… a month, which is what a survey shows is the average monthly income of Beijing university graduates (BA through PhD). There were 14,000 of them in the survey. Each year the number of university graduates hitting the job market increases, with next year’s figures expected to top 200,000 for the first time ever. However the economy is only providing jobs for about 90 percent of them, meaning that 20,000 of the 2007 graduates are not going to find work.
Here in Shanghai, the students have taken to locking rival students out of job fairs:
At yesterday’s 2007 Efesco job fair at Fudan University, students holding a Fudan student card were admitted at 9am, while non-Fudan students were forced to wait until 10:45am before being granted access.
“It seems to be something unfair,” said a Jiao Tong University student surnamed Zhu, who spent more than two hours traveling to the fair from Jiao Tong’s Minhang campus.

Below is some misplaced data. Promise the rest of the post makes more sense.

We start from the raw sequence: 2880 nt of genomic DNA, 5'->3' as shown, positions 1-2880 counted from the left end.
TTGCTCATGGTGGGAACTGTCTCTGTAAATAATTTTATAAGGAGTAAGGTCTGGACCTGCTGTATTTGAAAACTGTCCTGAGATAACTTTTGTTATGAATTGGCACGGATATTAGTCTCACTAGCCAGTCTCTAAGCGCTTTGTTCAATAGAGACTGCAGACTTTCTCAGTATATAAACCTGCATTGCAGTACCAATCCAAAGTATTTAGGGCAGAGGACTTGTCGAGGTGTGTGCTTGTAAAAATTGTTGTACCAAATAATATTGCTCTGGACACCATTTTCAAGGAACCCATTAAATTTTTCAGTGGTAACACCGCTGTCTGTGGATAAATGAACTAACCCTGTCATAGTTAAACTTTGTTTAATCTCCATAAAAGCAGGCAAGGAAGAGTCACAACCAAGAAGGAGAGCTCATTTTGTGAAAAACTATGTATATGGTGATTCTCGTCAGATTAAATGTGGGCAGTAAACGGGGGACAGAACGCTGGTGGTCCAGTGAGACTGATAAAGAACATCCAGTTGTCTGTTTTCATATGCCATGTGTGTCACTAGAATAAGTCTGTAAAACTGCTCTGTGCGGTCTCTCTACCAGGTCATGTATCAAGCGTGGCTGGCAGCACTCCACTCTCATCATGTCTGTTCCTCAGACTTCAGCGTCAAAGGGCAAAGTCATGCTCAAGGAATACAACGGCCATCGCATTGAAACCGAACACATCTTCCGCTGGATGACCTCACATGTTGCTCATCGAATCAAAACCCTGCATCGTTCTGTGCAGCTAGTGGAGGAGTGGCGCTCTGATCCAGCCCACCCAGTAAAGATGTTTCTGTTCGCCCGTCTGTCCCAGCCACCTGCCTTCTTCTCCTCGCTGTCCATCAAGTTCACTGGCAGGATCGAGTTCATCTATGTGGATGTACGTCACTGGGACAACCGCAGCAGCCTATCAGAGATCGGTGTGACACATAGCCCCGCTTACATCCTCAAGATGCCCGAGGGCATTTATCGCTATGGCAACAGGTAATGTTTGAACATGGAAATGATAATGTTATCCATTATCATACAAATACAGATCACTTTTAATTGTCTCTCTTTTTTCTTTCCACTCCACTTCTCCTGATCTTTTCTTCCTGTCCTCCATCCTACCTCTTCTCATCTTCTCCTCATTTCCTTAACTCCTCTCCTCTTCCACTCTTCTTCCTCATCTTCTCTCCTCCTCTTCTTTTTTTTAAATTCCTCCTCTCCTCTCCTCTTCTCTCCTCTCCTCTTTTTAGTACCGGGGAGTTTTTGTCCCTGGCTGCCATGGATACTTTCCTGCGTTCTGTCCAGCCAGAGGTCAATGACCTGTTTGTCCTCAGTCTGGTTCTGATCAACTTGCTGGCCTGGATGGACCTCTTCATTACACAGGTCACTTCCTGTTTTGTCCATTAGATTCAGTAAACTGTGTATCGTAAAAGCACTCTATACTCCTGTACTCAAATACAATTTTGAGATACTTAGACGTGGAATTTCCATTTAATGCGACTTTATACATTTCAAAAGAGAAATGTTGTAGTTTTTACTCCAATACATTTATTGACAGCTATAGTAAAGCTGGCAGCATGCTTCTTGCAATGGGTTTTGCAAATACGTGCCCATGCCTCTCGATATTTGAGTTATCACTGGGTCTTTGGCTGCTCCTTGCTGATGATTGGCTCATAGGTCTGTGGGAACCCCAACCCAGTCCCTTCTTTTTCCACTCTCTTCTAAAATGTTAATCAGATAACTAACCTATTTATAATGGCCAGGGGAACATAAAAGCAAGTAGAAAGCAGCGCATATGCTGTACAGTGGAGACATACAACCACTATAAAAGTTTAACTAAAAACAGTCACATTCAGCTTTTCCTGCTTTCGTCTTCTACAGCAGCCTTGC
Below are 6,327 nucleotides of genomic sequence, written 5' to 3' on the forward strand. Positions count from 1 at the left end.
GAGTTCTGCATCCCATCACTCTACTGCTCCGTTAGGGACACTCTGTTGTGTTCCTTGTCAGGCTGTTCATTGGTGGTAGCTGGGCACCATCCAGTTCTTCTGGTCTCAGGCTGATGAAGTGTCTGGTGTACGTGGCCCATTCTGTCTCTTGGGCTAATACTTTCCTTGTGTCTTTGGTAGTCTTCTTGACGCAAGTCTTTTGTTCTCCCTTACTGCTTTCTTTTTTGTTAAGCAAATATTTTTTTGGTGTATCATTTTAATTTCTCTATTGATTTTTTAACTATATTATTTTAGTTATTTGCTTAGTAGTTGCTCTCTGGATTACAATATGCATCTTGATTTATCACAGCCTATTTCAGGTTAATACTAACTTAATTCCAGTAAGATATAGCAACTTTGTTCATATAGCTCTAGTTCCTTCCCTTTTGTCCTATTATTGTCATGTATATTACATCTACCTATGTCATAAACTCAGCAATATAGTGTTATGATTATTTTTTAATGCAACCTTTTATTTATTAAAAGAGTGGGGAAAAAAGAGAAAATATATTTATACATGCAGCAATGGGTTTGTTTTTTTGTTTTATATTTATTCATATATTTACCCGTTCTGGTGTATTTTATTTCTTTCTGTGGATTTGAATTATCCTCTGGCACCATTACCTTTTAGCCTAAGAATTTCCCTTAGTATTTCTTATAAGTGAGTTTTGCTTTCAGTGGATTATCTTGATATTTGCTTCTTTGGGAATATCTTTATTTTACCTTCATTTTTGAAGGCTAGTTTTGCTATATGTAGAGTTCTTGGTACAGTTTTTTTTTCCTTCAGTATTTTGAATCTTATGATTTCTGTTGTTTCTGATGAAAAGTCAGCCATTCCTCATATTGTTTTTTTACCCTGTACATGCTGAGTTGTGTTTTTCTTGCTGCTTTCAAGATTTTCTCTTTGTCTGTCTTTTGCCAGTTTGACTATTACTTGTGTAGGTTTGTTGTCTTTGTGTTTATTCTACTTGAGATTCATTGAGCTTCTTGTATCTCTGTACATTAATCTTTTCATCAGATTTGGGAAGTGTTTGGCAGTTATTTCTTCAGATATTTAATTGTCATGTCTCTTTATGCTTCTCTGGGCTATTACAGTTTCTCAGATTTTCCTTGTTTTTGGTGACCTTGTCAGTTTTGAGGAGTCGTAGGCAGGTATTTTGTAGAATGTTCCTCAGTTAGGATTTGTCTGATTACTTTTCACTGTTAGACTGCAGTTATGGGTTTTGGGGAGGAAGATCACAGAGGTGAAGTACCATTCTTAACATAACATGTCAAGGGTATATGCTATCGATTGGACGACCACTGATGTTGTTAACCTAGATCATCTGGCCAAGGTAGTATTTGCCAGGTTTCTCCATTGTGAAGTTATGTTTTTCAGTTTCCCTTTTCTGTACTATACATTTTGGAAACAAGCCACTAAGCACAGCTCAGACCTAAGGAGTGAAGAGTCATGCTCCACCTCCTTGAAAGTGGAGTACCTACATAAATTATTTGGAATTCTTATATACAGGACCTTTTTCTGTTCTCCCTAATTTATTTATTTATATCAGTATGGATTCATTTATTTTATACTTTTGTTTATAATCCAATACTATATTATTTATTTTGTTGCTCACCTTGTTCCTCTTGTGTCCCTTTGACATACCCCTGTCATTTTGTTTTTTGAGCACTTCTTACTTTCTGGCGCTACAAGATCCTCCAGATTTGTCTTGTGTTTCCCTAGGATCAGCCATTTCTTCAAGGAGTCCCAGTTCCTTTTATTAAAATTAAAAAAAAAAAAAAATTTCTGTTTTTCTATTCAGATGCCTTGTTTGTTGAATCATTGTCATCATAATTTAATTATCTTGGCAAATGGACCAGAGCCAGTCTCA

Although the students from other universities do manage to get in, the fairs mostly close at noon. Of course, each university has a similar one, so you could argue that every student gets preferential treatment at at least one job fair, but that would assume that the job fairs were all ‘equal.’ That brings up an interesting question — which is how are the job fairs different? Do the plum jobs and employers spend more time and energy at the elite schools? Or is there a difference in size and scale?
Photo from chinaedunet.com